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Why swap a Gen III Hemi into a 1998-2003 Dodge Dakota R/T? Because you can place the concept of a sporty V8-powered midsize truck directly on Dodge's resume of great ideas, because nobody else did it as a production model. With a 3.91 rear axle and a Sure-Grip, room for 255/55-17 tires from the factory, a small ride height drop, and a look that was as mean as they came, the Dakota R/T was more than a looks package. It was a pickup truck that looked trick from the factory and it could easily go to war against a Ford Mustang GT with the right driver at the wheel. The straight-line performance was good, but the handling is what caught testers off-guard when the Dakota R/T entered the press pools. Only 16,496 Dakota R/Ts left the factory over the production run and no truck of a similar size has yet to try the muscle truck formula that the R/T pulled off. It's the perfect candidate for a horsepower boost.
In the late 1970s, Dodge stuck the cop-car E58 360 into step-side pickups like the Warlock and Lil' Red Express, gave them the looks to back up the muscle and the next thing anybody knew, a truck was the fastest vehicle sold in America, besting the likes of the Pontiac Trans Am and even Dodge's own Aspen "Street Kit Car", which had the same engine and less weight to haul around. When the 1980 Dodge Aspen R/T faded into history, rear-wheel-drive V8 performance vehicles seemed to have been filed into history at Chrysler. The company had saved their own bacon with front-wheel-drive cars and Lee Iacocca, then the president of Chrysler, was firm that the future lay with front-drive cars, even performance models like the Daytona and the Omni-based Charger. When the mid-sized Dakota pickup truck gained a V8 for the 1989 model year and got some attention from Carroll Shelby, the Dakota became a spark of V8 performance from Chrysler that many had believed would not be coming back. The second-generation Dakota appeared for the 1997 model year, having gained styling inspired by the radical looking 1994 Dodge Ram, which had proven to be a sales hit. Though the legacy AMC 2.5L four-cylinder and the 3.9L V6 remained on the roster, it was the offering of a V8 engine that kept the Dakota selling well, something that no other mid-size truck sold at the time had. The 5.2L engine carried on as the workhorse option, but in the spring of 1998, a new rumble was heard as the Dakota R/T made its debut. Packing the 5.9L V8 and sporting a robust 250 horsepower and a healthy 345 ft/lbs. of torque, the Dakota R/T spent the next five years as Dodge’s wild child option.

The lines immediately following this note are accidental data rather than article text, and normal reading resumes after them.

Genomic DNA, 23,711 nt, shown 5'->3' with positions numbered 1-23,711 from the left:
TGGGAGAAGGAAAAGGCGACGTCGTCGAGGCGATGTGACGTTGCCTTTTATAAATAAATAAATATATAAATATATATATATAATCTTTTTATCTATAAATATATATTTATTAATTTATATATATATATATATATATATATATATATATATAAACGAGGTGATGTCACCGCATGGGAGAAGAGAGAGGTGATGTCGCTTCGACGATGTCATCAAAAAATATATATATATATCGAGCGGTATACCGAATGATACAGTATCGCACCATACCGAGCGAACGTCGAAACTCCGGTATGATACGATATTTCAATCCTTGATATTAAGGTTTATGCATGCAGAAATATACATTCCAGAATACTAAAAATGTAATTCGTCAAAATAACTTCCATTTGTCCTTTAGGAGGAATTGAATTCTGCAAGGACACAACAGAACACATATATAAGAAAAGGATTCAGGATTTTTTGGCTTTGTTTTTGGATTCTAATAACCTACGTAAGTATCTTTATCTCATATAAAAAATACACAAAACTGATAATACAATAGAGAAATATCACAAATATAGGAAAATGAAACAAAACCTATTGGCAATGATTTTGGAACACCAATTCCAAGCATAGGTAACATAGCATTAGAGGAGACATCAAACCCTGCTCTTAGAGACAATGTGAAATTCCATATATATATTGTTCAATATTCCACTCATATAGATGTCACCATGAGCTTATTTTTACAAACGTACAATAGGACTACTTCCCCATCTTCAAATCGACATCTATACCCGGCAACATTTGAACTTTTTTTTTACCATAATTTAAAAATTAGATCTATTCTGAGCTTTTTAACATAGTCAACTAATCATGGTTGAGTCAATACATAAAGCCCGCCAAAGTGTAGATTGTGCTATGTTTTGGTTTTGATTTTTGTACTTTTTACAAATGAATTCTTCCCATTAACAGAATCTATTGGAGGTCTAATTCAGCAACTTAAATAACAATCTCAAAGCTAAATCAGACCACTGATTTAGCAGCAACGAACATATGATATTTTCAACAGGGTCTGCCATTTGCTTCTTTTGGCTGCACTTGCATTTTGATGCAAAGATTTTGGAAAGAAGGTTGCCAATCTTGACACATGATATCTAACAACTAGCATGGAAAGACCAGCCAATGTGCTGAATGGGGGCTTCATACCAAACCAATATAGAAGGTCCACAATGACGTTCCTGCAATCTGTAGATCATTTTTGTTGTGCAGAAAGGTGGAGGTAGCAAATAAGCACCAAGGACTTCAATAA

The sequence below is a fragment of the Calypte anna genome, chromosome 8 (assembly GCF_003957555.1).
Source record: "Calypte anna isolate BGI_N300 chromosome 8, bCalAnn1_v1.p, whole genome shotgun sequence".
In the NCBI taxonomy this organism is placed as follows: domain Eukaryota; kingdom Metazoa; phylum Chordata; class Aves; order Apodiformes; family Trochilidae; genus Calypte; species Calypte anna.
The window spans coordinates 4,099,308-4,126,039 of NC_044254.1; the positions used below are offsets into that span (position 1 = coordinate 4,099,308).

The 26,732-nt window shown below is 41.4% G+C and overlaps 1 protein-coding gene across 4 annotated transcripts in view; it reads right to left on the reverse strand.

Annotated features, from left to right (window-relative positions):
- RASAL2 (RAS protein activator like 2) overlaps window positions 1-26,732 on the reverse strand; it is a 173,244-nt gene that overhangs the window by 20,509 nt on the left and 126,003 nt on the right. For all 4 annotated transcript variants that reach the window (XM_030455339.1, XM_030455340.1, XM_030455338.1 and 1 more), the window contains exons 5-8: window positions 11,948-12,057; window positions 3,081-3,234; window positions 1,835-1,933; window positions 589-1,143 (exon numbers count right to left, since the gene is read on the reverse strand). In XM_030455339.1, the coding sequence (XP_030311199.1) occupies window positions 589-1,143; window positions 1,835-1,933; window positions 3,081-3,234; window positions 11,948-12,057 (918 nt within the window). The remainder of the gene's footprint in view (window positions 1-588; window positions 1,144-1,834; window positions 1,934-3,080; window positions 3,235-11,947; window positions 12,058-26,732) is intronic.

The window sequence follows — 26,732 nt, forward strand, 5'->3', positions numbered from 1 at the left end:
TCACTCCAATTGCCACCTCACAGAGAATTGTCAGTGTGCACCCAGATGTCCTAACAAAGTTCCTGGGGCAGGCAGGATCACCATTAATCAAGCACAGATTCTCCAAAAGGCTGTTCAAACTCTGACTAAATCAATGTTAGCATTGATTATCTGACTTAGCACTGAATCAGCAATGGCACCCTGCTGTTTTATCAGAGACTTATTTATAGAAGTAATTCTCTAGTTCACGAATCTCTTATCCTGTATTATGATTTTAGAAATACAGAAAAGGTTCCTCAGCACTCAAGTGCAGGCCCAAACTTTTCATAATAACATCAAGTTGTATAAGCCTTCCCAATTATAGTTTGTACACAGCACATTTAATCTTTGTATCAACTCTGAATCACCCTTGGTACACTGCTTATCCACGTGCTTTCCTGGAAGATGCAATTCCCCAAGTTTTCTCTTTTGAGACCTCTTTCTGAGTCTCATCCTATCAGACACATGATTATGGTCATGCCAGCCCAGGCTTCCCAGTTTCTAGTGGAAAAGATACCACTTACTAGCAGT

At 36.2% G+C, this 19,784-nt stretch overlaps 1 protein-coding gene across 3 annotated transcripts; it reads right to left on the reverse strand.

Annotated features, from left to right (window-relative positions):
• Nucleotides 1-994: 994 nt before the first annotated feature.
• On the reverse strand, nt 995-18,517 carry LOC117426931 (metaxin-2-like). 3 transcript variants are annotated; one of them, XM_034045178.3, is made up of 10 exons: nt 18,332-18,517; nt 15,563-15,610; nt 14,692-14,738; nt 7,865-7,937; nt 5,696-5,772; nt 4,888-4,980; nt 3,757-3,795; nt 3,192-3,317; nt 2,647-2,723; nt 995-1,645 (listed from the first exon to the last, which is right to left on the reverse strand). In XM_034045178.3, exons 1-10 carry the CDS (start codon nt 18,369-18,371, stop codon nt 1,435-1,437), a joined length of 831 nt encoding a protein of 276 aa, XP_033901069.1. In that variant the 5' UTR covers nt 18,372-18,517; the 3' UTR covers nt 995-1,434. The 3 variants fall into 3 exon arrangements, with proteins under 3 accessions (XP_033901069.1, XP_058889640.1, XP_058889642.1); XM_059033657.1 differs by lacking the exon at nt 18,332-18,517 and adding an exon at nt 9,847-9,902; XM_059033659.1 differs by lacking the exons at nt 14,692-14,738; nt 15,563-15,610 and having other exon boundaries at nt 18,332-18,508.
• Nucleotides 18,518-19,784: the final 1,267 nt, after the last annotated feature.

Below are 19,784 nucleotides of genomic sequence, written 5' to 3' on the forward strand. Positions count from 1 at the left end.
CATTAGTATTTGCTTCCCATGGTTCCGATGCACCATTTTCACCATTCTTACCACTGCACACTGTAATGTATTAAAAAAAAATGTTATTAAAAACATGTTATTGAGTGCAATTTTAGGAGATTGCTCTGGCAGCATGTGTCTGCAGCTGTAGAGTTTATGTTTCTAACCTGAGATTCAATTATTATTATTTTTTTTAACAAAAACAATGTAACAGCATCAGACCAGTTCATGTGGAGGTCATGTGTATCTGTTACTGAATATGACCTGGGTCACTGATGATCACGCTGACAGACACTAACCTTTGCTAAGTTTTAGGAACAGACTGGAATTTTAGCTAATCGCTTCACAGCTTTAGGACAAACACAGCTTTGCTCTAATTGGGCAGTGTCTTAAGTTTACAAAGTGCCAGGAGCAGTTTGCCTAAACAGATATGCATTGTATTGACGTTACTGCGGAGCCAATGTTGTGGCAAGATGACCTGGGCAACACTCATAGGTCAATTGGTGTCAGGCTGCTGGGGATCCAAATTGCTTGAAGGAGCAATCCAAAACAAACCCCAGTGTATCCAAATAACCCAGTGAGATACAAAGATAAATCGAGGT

Now, nothing against the R/T in stock form, or even if you built the 360ci engine into something more than even Dodge was willing to do back in the day. There are plenty of 408ci stroker Dakota R/Ts that dance and haze the tires like it is 1970 all over again and there is absolutely nothing wrong with that. However, once the Dakota R/T went away in 2003, some real horsepower started pouring out of Auburn Hills, and they all carried one word that had mythic proportions: HEMI. Even the most basic 5.7L unit would run rings around the old Chrysler small-block. So what would happen if an enterprising individual dropped in a thumping 392ci Hemi engine into a Dakota R/T and cut it loose? Naturally, a hot-rodded Dakota R/T has appeal. The question that Holley’s engineers had to deal with was how to make the Gen III engine platform fit within the fenderwells of the Dakota without immediately resorting to the grinder or the Sawzall. So, starting out with a 1999 regular-cab example that had been well-cared for, the team got to work on the swap.